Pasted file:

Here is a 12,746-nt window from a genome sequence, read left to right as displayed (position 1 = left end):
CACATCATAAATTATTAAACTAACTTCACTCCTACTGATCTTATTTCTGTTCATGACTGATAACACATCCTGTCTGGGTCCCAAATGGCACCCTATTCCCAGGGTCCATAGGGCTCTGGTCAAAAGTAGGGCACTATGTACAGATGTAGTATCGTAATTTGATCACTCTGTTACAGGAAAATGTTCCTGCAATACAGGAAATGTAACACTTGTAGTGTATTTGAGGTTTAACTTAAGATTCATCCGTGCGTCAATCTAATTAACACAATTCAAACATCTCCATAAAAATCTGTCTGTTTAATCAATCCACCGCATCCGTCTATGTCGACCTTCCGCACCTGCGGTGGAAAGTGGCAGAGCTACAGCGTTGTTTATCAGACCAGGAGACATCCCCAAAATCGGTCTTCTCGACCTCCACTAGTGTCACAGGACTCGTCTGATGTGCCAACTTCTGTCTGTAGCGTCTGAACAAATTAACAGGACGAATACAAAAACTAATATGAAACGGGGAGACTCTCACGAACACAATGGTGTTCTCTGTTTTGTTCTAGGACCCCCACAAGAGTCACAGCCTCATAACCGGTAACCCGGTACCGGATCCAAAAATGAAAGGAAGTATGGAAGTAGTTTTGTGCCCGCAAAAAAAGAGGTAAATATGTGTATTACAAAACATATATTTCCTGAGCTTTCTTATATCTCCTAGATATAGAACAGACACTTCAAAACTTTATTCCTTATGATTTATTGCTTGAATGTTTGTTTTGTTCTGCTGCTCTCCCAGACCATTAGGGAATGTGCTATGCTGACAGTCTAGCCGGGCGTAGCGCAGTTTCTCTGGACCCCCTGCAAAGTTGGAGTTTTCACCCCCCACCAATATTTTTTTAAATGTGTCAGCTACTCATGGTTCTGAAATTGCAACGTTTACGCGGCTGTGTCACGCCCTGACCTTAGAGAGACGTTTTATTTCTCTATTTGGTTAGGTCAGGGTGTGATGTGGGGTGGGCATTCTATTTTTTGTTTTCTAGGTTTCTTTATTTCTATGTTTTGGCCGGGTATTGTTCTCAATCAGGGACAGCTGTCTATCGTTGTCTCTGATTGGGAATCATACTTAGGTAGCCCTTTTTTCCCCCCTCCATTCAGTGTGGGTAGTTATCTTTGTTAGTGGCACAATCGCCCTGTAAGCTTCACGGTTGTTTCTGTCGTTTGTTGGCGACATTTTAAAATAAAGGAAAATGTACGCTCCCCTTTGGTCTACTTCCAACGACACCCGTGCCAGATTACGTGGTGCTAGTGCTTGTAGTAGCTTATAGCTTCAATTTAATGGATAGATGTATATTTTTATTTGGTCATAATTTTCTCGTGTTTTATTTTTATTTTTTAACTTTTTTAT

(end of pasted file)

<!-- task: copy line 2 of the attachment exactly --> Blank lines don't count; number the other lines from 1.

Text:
CACATCATAAATTATTAAACTAACTTCACTCCTACTGATCTTATTTCTGTTCATGACTGATAACACATCCTGTCTGGGTCCCAAATGGCACCCTATTCCCAGGGTCCATAGGGCTCTGGTCAAAAGTAGGGCACTATGTACAGATGTAGTATCGTAATTTGATCACTCTGTTACAGGAAAATGTTCCTGCAATACAGGAAATGTAACACTTGTAGTGTATTTGAGGTTTAACTTAAGATTCATCCGTGCGTCAATCTAATTAACACAATTCAAACATCTCCATAAAAATCTGTCTGTTTAATCAATCCACCGCATCCGTCTATGTCGACCTTCCGCACCTGCGGTGGAAAGTGGCAGAGCTACAGCGTTGTTTATCAGACCAGGAGACATCCCCAAAATCGGTCTTCTCGACCTCCACTAGTGTCACAGGACTCGTCTGATGTGCCAACTTCTGTCTGTAGCGTCTGAACAAATTAACAGGACGAATACAAAAACTAATATGAAACGGGGAGACTCTCACGAACACAATGGTGTTCTCTGTTTTGTTCTAGGACCCCCACAAGAGTCACAGCCTCATAACCGGTAACCCGGTACCGGATCCAAAAATGAAAGGAAGTATGGAAGTAGTTTTGTGCCCGCAAAAAAAGAGGTAAATATGTGTATTACAAAACATATATTTCCTGAGCTTTCTTATATCTCCTAGATATAGAACAGACACTTCAAAACTTTATTCCTTATGATTTATTGCTTGAATGTTTGTTTTGTTCTGCTGCTCTCCCAGACCATTAGGGAATGTGCTATGCTGACAGTCTAGCCGGGCGTAGCGCAGTTTCTCTGGACCCCCTGCAAAGTTGGAGTTTTCACCCCCCACCAATATTTTTTTAAATGTGTCAGCTACTCATGGTTCTGAAATTGCAACGTTTACGCGGCTGTGTCACGCCCTGACCTTAGAGAGACGTTTTATTTCTCTATTTGGTTAGGTCAGGGTGTGATGTGGGGTGGGCATTCTATTTTTTGTTTTCTAGGTTTCTTTATTTCTATGTTTTGGCCGGGTATTGTTCTCAATCAGGGACAGCTGTCTATCGTTGTCTCTGATTGGGAATCATACTTAGGTAGCCCTTTTTTCCCCCCTCCATTCAGTGTGGGTAGTTATCTTTGTTAGTGGCACAATCGCCCTGTAAGCTTCACGGTTGTTTCTGTCGTTTGTTGGCGACATTTTAAAATAAAGGAAAATGTACGCTCCCCTTTGGTCTACTTCCAACGACACCCGTGCCAGATTACGTGGTGCTAGTGCTTGTAGTAGCTTATAGCTTCAATTTAATGGATAGATGTATATTTTTATTTGGTCATAATTTTCTCGTGTTTTATTTTTATTTTTTAACTTTTTTAT